As the student housing market has grown in size and sophistication, competition among the industry’s top players has intensified. In many cases, access to capital has helped publicly held student housing REITs sharpen their competitive edge. However, private players are also leaving their mark on the market, often selecting different approaches to achieve similar end goals.
“We’re all trying to do the same thing: We’re trying to find the best locations as close to major universities as we can,” says Travis Roberts, president of Inland American Communities Group, a private student housing development, acquisition and management firm headquartered in Dallas.
Roberts says where his firm tries to differentiate from the public REITs is to react quickly and be as flexible as it can on structuring deals with potential partners.
Bob Clark, president of Atlanta-based student housing developer and manager Peak Campus Management, agrees that being nimble is a plus for the private players in the student housing market.
“We can probably be more opportunistic on our pricing strategy versus the publics. The publics need to have steady rent growth, and they don’t get credit for overachieving. The get creamed by Wall Street, if they don’t hit their numbers,” says Clark. “We can take advantage and push rents this year and maybe not so much next year. We can have more aggressive rent growth as a function of not having to worry about Wall Street’s impression of what we’re doing.”
Michael Orsak, senior vice president of investments for Austin, Texas-based student housing operator and manager Campus Advantage, says the biggest difference between his firm and the large publicly traded REITs is the investment strategy.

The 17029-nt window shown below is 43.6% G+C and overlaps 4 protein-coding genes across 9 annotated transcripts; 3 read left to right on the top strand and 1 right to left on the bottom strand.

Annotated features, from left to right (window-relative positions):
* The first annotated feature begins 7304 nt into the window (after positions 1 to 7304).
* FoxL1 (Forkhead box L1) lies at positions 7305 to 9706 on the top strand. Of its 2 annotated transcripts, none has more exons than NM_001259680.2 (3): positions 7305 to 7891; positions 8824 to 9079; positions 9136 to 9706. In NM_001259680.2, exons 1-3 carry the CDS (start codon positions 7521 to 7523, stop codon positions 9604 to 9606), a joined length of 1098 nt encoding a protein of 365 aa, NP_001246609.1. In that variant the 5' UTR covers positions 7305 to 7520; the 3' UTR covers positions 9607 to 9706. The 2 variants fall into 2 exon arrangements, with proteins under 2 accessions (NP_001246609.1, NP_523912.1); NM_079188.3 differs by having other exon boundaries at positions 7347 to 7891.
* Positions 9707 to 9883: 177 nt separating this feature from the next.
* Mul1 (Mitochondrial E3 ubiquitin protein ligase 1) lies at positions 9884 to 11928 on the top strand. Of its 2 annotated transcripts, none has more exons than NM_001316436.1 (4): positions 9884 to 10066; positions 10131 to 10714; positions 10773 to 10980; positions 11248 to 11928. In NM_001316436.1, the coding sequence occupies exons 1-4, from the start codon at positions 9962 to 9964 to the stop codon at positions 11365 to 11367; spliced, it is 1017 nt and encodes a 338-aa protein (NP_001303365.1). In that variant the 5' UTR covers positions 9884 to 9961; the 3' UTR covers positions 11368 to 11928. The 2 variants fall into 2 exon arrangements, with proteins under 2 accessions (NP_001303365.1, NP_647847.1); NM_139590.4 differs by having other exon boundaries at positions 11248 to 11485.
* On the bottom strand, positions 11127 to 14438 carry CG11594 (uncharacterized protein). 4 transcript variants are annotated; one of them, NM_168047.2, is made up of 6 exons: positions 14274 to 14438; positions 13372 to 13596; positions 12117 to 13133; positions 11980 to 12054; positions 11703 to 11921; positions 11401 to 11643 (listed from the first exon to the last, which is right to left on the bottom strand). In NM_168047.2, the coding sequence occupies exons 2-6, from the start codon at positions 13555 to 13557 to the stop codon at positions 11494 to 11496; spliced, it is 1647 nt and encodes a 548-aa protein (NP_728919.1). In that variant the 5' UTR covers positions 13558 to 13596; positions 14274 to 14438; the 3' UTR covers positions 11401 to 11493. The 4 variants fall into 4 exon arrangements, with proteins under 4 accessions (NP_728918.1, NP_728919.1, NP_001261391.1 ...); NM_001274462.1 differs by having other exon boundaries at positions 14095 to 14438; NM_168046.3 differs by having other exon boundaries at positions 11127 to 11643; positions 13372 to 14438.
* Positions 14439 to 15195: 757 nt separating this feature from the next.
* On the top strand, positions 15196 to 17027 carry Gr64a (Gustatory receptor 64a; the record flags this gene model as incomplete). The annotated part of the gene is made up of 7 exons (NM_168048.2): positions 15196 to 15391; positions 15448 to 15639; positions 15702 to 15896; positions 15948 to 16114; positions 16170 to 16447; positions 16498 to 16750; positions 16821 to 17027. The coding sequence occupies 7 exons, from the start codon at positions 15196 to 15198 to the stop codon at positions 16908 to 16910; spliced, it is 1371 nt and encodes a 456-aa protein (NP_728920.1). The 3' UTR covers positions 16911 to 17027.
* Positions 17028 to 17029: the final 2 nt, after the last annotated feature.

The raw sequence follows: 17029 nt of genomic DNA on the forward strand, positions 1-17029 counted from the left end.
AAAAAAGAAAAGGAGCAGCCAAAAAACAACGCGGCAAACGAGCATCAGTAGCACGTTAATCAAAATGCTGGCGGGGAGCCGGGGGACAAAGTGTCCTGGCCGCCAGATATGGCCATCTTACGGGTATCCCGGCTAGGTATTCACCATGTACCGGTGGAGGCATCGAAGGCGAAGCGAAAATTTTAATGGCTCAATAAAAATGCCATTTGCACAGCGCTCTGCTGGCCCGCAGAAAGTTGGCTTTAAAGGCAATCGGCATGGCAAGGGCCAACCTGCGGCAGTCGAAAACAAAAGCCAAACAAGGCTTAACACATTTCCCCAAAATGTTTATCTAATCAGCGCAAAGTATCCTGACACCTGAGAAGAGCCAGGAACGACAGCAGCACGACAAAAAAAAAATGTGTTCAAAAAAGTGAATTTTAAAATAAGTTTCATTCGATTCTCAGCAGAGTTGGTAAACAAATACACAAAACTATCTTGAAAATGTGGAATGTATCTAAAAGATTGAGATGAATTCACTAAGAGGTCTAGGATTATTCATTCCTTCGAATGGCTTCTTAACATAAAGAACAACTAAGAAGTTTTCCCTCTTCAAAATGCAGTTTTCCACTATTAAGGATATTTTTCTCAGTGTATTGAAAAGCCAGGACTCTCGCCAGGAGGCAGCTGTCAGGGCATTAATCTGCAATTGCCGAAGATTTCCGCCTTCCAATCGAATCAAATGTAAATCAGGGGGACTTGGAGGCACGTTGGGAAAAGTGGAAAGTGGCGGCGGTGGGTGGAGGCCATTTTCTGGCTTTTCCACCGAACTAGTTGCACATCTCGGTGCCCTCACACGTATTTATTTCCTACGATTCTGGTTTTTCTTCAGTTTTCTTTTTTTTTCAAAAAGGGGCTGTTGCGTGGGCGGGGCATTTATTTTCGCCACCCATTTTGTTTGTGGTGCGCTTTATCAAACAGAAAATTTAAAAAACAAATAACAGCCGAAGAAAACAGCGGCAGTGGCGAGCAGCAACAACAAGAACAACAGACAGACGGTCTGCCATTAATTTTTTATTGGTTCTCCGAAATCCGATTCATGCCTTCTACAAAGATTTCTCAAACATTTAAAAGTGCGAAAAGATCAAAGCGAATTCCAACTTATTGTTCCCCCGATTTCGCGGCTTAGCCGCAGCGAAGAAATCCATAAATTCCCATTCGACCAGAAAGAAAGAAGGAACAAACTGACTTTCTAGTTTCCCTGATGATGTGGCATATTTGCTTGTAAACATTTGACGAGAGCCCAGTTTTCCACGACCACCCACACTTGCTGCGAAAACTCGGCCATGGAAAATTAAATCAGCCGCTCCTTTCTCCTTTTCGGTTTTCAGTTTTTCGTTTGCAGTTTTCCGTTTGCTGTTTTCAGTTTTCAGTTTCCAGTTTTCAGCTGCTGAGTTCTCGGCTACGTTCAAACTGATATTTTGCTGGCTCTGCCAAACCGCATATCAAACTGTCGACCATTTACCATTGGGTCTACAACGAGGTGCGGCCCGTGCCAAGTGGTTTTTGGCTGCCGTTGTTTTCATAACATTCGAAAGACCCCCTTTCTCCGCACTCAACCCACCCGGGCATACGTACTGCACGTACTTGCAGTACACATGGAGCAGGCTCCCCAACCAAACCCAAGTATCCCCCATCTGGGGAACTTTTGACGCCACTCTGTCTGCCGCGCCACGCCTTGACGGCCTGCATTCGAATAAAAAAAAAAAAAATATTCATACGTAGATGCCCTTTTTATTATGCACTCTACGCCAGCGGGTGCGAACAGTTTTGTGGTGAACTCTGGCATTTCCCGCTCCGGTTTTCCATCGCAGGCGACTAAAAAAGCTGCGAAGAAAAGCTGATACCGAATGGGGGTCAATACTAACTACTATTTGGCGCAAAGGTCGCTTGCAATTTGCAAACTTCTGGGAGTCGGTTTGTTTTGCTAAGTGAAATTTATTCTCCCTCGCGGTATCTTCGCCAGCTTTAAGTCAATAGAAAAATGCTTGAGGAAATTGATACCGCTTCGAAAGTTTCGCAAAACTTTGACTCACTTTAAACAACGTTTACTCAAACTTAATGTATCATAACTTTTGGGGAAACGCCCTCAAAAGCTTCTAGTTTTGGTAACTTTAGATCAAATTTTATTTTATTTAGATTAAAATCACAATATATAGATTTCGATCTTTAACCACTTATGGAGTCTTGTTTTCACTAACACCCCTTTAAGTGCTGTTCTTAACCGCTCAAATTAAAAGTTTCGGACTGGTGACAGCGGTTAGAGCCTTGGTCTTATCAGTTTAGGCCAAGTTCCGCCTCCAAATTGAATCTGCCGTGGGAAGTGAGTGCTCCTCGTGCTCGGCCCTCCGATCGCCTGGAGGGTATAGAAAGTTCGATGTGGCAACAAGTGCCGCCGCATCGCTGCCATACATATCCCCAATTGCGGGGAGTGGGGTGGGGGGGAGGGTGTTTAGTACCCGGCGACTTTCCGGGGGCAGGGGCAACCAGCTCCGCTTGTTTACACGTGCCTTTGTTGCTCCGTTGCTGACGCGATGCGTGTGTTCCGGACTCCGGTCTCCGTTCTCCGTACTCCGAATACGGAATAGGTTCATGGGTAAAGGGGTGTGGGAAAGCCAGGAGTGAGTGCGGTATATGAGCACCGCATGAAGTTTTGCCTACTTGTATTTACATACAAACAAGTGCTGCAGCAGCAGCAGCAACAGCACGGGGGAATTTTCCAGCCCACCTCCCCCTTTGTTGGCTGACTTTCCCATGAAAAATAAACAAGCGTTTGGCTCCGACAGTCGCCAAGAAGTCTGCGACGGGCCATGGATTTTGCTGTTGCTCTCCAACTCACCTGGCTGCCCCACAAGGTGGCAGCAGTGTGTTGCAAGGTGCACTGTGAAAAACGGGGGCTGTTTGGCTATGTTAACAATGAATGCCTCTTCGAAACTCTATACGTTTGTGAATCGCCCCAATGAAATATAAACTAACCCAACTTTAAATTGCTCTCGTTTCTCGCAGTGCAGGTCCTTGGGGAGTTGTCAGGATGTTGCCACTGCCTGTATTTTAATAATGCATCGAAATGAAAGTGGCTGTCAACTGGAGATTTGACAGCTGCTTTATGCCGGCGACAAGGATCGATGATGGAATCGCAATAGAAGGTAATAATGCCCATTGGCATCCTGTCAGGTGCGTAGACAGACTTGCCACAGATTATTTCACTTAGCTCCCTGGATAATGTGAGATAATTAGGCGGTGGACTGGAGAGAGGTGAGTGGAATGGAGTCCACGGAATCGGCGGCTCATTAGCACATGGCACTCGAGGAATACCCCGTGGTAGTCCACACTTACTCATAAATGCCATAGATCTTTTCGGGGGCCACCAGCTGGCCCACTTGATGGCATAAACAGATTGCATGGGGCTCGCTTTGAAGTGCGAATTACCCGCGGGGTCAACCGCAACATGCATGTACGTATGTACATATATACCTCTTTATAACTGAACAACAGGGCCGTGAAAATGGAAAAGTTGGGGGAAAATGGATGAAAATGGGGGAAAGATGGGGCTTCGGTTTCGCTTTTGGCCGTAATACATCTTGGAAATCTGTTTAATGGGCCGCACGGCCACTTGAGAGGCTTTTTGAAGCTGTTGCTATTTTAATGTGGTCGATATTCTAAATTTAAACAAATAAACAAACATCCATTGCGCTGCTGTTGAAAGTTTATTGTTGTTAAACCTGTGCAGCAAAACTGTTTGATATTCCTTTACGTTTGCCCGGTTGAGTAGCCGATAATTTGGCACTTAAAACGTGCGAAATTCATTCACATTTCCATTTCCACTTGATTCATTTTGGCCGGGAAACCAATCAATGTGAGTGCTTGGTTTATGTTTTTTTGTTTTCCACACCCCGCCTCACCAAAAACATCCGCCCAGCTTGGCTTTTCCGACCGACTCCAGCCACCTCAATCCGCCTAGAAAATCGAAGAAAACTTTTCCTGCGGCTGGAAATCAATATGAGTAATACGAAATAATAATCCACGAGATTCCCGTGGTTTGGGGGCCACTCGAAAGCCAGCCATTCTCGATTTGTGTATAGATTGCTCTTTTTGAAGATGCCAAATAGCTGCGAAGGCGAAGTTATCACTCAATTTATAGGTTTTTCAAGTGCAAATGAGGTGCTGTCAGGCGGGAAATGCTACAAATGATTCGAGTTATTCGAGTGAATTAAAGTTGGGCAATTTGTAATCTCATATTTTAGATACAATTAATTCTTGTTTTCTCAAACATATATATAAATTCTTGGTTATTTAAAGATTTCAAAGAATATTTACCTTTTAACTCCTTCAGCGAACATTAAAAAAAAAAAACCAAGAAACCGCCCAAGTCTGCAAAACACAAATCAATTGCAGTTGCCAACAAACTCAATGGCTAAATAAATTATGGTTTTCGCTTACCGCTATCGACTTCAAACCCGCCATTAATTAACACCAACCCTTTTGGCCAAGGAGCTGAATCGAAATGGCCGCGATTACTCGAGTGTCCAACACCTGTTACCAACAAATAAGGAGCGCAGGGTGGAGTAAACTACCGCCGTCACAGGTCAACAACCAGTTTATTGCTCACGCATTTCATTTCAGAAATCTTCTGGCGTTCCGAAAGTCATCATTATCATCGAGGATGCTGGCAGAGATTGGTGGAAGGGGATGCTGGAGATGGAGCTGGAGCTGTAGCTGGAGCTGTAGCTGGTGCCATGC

He says over the past couple of years, the REITs have largely been more focused on development rather than acquisitions.
“Over the past 12 months, a lot of our acquisition velocity has been because the REITs have stepped to the sidelines,” Orsak says. “They are starting to step back in, so things could change over the next 12 months in terms of competing with them on acquisitions.”
Clark adds that he believes student housing operators and managers need to forget being competitive with the public players and look at the overall market.
“At Peak, we want to continue to focus on what we can control. What we can control is having great people join our company, continuing to focus on the science and strategy that exists behind our operating platform, and having a laser focus on world-class execution. If we do those things, it’s my judgment that we’ll compete well against everybody.”
For more perspectives and strategies from the private players in the student housing market, check out the session “Student Housing View from the Non-Publics” at the 2014 NMHC Student Housing Conference and Exposition.
This premier student housing event, which will be Sept. 30-Oct. 2 at the Palmer House Hilton in Chicago, is open to NMHC members and non-members and brings together nearly 700 owners, developers, lenders, brokers and university partners.
Article by Christine Serlin for the National Multifamily Housing Council.